CRUSH (Bēng 崩) - 9 of 12 - The Keywords of Mantis Boxing

Crush (Bēng 崩)

Crush (Bēng 崩) - to ‘collapse and fall into ruin’. Also known as 'crushing' in many Chinese Martial Arts usages. Bēng is used to attack the vital targets in the midsection of an opponent. Effective strike targets such as: the liver, stomach; ribs, and the real treasure - the solar plexus, or central palace in Taijiquan. All of these targets can disable an opponent with one hit. This is seen in countless boxing matches, UFC battles, Muay Thai fights, and Kickboxing bouts. What happens when you land a good strike on an opponent in one of these locations? They "collapse and fall into ruin".

Bēng, as a principle, can use a fist, a knee, a kick, all to accomplish the goal of - causing the opponent to - 'collapse, and fall into ruin'.

Aligning the Strike

If you examine the height of many of the stances found in Chinese Martial Arts forms, and in this case Bēng Bù, you'll see that the strike does not align with the opponent's face but rather with the solar plexus/lower rib region of a ‘standing’ opponent.

Dropping the stance aligns the punch to the effective strike targets (liver, stomach, solar plexus). Mantis Boxing uses the Horse-Riding Step (Mǎ Bù 吗步), Bow Step (Gōng Bù 弓步) to accomplish this alignment of the attack.

Punching to the face is certainly an effective attack, but it also hurts the striker if they aren't wrapping their hands, or wearing gloves. Styles of Karate have Makiwara boards, and Chinese Martial Arts has Iron Palm/Iron Fist to train the hands so as not to break/injure the bones while connecting with someone's hard skull.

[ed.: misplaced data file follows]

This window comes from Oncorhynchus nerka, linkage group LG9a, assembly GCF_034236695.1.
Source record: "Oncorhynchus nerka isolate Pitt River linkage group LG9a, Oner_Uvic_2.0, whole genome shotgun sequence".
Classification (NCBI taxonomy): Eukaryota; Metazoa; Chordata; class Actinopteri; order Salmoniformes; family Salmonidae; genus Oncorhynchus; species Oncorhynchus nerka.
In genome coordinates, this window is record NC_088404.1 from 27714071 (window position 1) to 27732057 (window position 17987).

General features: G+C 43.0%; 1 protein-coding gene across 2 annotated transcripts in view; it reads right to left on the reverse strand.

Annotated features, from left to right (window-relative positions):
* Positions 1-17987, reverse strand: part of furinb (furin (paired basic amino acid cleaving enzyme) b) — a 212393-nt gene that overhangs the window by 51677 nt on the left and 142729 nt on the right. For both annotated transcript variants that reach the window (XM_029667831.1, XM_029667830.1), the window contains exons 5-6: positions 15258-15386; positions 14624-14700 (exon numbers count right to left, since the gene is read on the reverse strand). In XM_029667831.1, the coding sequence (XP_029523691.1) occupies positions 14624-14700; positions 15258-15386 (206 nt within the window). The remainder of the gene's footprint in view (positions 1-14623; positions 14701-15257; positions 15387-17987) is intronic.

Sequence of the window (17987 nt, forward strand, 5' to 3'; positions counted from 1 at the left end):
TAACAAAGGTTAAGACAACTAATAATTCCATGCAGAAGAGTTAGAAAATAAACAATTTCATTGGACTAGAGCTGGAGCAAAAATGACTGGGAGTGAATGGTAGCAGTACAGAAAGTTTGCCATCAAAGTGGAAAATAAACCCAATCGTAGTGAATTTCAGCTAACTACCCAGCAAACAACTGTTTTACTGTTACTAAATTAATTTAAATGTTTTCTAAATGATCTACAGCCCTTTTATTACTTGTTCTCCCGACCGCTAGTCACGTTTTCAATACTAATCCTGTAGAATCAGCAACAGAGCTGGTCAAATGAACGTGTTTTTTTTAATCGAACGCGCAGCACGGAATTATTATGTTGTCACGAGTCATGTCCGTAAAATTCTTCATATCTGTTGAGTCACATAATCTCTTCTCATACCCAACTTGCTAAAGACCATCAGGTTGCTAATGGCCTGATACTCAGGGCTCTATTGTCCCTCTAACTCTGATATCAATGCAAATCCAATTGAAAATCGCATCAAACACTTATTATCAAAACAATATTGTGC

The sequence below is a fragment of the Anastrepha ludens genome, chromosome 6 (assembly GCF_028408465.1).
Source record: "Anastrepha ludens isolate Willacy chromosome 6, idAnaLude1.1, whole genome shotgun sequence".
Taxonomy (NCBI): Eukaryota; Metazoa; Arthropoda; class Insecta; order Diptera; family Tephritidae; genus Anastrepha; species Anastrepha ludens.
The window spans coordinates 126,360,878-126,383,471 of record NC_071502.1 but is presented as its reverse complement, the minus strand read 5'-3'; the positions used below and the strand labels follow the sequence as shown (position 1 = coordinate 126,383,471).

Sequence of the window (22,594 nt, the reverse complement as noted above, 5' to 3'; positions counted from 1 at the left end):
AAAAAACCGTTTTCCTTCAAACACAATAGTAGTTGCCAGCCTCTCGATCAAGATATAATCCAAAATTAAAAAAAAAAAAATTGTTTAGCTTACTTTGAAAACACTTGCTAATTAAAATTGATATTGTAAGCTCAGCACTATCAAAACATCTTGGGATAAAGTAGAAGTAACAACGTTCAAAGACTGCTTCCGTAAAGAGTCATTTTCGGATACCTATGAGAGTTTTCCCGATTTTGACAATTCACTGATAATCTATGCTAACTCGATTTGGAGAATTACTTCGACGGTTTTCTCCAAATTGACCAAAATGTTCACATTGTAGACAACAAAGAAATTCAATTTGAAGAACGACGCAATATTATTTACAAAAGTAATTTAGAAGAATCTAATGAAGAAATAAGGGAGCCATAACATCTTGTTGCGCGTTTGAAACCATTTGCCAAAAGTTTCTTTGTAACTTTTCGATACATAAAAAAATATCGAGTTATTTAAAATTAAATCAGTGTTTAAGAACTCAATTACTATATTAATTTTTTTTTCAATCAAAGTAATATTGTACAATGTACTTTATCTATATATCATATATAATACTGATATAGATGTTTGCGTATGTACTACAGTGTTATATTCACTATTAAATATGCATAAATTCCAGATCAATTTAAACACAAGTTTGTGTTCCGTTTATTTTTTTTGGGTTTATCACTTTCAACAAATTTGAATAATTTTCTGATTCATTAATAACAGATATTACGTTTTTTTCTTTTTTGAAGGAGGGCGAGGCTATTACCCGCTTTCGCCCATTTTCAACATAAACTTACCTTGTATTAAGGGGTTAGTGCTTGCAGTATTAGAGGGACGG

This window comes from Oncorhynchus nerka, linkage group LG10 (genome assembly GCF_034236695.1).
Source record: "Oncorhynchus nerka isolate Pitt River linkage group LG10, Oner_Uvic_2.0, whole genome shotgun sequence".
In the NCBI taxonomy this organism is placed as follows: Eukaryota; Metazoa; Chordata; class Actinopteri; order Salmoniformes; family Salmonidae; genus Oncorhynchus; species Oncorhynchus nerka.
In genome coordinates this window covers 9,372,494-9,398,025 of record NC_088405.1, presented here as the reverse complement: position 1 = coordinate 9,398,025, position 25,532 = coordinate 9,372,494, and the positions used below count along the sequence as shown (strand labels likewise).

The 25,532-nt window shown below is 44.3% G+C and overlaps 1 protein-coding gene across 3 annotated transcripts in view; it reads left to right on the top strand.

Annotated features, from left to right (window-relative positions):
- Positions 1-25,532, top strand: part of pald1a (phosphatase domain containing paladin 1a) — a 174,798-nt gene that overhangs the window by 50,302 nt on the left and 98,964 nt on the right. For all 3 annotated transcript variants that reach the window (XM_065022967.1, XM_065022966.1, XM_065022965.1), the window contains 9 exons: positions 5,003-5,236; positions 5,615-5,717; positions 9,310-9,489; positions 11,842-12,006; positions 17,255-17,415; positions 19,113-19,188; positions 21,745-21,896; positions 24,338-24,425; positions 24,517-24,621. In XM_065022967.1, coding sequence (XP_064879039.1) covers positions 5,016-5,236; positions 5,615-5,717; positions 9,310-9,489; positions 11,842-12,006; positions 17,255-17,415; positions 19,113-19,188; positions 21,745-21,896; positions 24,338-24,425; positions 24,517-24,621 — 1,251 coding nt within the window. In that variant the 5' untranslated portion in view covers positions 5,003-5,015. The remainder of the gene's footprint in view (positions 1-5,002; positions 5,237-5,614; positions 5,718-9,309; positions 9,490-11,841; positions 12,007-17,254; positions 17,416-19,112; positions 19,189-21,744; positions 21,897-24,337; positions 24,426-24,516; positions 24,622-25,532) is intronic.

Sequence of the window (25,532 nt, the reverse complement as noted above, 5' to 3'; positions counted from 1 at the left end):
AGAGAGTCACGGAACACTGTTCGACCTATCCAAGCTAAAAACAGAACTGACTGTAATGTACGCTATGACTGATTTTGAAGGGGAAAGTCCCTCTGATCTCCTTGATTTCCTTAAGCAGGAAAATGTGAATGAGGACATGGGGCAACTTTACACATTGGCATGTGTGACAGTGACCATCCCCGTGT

Iron Fist training takes months/years to train. Conditioning the bones and skin is only accomplished through extreme dedication and commitment. It is faster to teach someone a technique to strike the vitals, meanwhile working on conditioning the hands for longer term strategies.

Keeping in mind: the human skull has evolved over millions of years to protect the brain inside of it. It's hard, and not meant to crumble at the first hint of danger. Quoting a bike-helmet study published in the Journal of Neurosurgery: Pediatrics, "235 kg (520 pounds) or 2,300 newtons of force would be needed to crush a human skull, almost twice as much force as human hands could possibly muster."

Plainly speaking, anyone who has punched another human in the skull with a bare hand can tell you - it hurts when you hit. Knowing this, it is easy to see why a striking principle like Bēng, is so prevalent in the martial arts.

One might be better served destroying an enemy in a soft target, rather than risk the injury of straight on face punching. This can be seen in other Mantis Boxing techniques aimed at the head region using alternate hand shapes: White Snake Spits Tongue, Spear Hand, Thrust Palm, Ear Claw, Slant Chop.


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Randy Brown

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